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Self-Sustaining Investment Model Serving Saints Well In Current Climate Says Semmens
Monday, 7th Sep 2020 10:13

Saints CEO Martin Semmens has been speaking about the situation with the club's owner Gao Jisheng and admits the the fact that the club is run without major investment is meaning the club are not as affected as some by the current situation.

When some Saints supporters have been vocal on social media about the lack of investment by the Saints owner Gao Jisheng, this site has been quick to point out that this is probably less to do with Gao's wish to invest more into the infrastructure, but more about the worsening relationship between China and the rest of the Western World and his own ability to get money out of China due to the Government there changing it's stance on investing in Western sports clubs.

Some still preferred to paint Gao as the villain of the piece, but although he hasn't been the rich owner pumping millions in the club we hoped for when he arrived, the fact is that with his self sustaining investment structure of the club, we have not spent beyond our means and more importantly we are not sidled with a lot of debt that he would be wanting paid back.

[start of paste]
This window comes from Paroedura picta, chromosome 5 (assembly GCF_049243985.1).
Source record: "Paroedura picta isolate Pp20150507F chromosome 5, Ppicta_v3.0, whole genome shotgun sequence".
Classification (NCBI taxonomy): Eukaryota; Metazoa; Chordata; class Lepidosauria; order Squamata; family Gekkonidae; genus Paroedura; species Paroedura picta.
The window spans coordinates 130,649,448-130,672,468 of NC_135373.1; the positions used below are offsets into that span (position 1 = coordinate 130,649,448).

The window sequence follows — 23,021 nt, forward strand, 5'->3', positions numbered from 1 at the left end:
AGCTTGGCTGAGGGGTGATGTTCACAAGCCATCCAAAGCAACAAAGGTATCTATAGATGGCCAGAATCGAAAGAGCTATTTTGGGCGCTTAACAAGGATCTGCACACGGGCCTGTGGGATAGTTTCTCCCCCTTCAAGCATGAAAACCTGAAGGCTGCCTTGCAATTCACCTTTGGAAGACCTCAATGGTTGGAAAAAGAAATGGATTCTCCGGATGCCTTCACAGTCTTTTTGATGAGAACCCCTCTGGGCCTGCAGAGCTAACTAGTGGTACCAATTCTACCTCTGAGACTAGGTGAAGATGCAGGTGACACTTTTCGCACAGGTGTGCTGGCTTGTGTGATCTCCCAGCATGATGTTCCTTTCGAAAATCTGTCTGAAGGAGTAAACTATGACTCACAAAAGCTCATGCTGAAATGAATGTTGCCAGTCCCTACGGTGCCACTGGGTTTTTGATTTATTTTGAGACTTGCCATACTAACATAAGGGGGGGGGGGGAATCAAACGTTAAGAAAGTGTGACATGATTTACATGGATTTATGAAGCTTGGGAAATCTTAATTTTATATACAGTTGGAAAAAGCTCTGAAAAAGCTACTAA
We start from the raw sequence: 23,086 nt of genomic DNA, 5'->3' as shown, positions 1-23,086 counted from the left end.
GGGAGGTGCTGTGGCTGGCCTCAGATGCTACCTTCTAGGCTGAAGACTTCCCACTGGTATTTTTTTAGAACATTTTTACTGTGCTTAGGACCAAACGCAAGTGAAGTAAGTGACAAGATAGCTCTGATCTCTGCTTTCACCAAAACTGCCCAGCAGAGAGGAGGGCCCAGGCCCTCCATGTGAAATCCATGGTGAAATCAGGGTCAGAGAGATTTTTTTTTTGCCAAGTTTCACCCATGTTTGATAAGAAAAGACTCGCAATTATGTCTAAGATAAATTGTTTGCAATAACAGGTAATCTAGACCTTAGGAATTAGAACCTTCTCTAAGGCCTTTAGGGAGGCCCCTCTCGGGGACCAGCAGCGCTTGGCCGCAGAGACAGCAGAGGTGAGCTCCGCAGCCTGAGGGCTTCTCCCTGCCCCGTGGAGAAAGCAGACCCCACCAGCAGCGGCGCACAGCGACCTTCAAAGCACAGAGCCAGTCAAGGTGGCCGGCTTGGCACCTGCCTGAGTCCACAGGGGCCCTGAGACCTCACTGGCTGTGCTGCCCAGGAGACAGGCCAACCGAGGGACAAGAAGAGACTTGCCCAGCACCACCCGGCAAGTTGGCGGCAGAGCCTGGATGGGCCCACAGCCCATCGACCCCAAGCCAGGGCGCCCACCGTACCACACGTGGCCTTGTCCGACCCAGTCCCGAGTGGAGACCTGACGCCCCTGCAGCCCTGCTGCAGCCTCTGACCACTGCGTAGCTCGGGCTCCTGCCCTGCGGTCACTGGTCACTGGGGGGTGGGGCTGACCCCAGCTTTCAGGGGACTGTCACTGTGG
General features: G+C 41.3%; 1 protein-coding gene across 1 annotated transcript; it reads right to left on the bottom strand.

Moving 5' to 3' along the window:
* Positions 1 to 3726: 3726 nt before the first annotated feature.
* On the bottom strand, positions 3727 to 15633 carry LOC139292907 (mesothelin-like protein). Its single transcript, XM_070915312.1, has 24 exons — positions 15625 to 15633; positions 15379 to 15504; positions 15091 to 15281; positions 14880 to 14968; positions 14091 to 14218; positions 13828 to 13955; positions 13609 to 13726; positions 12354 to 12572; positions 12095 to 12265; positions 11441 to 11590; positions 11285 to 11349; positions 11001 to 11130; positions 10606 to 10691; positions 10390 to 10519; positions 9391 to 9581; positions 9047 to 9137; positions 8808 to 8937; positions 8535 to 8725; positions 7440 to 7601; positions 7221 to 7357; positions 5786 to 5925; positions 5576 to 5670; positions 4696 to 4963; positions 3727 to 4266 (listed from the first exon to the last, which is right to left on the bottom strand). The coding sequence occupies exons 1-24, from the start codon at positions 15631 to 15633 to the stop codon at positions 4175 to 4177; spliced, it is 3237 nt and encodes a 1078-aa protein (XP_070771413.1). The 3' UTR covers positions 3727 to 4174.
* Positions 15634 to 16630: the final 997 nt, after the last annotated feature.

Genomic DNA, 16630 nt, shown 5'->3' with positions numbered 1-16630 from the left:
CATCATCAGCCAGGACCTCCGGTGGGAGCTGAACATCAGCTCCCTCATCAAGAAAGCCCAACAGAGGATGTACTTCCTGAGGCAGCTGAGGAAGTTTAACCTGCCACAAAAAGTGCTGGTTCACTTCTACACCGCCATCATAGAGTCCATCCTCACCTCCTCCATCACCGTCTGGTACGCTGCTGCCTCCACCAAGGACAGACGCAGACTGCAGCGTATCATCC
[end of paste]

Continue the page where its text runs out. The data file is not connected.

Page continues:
We also haven't got big instalment's due to other club's for transfer fee's over the past few years and although we still have too many high earners on the books from before Gao arrived, the situation is manageable.

This means that as a club we can hopefully get through the current crisis if not comfortably, but without too much stress.

But the recent situation with the Premier League being unable to get Chinese Broadcasting company Suning Holdings to honour a £525 million contract for the Premier League rights in China, something that is clearly a political decision rather than the Broadcaster simply feeling the deal is not worth it as well as our Issues with LD Sports has put China into the spotlight with regard to Premier league football again.

Saints CEO Martin Semmens has now confirmed much of what I have been saying for the last year or so talking to BBC Radio Solent.

Southampton chief executive Semmens says the current uncertainty has no bearing on Jisheng's ownership of the club, and that there was no issue with mounting pressure on the owner.

"I don’t think it is making it increasingly hard, from day one it has been tricky with the political situation and most specifically the investment structure,"

"We have a really clear strategy at the club to move forward and Mr Gao buys into that completely and that includes a self-sustainable, non-investment model."